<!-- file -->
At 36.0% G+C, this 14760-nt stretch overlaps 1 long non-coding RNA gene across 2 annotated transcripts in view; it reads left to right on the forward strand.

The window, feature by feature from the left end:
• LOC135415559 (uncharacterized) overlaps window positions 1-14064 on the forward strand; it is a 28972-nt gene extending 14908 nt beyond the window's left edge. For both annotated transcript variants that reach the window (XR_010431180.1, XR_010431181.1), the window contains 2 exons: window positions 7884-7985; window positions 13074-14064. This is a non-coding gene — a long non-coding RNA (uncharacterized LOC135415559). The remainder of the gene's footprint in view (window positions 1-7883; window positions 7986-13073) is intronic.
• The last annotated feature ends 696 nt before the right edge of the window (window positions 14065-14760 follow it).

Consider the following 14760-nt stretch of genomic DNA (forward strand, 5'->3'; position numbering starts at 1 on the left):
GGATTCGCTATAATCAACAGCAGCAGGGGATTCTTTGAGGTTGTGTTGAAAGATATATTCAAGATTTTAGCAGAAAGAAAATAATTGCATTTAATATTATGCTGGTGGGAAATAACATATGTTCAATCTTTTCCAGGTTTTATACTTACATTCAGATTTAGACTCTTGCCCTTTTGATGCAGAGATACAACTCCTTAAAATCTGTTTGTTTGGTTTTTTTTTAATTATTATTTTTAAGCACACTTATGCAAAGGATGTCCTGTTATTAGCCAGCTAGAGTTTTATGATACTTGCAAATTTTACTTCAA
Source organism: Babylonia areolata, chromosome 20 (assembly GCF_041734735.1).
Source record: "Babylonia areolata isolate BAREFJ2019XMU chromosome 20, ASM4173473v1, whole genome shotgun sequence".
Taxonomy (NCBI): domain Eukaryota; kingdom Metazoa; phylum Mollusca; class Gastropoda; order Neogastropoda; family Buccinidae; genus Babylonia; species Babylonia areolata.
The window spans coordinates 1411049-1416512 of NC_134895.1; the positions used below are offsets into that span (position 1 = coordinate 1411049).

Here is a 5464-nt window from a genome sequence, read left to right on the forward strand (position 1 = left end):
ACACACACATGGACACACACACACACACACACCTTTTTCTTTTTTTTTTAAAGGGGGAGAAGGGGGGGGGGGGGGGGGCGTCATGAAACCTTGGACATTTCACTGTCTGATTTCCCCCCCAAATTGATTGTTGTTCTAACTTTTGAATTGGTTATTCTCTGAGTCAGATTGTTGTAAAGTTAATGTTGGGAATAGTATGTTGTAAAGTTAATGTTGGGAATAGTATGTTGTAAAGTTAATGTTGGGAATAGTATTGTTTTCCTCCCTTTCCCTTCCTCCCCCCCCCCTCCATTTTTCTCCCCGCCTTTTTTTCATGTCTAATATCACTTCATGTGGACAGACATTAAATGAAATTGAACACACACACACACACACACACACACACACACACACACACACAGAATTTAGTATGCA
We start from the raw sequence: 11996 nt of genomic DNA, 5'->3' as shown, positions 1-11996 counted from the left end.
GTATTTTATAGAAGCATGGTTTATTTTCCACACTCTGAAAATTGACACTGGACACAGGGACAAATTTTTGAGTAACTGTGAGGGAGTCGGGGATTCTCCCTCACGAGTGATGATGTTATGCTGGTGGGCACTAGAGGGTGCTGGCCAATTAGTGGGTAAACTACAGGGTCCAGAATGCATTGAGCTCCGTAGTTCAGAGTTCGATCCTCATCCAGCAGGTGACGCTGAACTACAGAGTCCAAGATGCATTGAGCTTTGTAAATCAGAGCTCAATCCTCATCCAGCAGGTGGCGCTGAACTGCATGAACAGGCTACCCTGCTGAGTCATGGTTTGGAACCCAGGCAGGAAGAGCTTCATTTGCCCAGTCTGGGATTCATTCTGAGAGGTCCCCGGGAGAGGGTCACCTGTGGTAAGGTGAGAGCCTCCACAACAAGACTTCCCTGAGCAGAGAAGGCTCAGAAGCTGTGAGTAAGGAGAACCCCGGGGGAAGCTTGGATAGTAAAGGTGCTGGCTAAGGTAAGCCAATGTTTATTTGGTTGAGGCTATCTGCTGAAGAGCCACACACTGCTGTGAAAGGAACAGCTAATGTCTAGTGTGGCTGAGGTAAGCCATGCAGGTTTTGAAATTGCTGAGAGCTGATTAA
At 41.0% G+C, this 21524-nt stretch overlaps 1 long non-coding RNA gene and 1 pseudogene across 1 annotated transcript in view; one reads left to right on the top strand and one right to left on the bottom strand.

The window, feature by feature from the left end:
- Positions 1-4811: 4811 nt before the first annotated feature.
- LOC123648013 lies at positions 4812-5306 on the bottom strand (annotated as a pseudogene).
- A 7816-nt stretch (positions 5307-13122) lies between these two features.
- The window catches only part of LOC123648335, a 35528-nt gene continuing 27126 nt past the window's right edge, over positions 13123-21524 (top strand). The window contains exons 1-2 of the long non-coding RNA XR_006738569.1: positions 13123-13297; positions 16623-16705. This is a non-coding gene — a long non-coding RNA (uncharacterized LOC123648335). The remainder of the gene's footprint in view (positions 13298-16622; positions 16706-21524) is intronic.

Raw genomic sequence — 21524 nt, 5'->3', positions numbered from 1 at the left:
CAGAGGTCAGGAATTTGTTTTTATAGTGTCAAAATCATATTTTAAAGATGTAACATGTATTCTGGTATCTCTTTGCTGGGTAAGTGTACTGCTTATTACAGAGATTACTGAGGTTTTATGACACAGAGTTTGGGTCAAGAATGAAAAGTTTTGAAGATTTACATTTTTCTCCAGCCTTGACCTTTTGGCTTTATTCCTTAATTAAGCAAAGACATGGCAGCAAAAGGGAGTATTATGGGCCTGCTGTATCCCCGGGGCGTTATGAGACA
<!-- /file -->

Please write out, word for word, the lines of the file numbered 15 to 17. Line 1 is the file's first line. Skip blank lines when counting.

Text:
At 41.0% G+C, this 21524-nt stretch overlaps 1 long non-coding RNA gene and 1 pseudogene across 1 annotated transcript in view; one reads left to right on the top strand and one right to left on the bottom strand.

The window, feature by feature from the left end:
- Positions 1-4811: 4811 nt before the first annotated feature.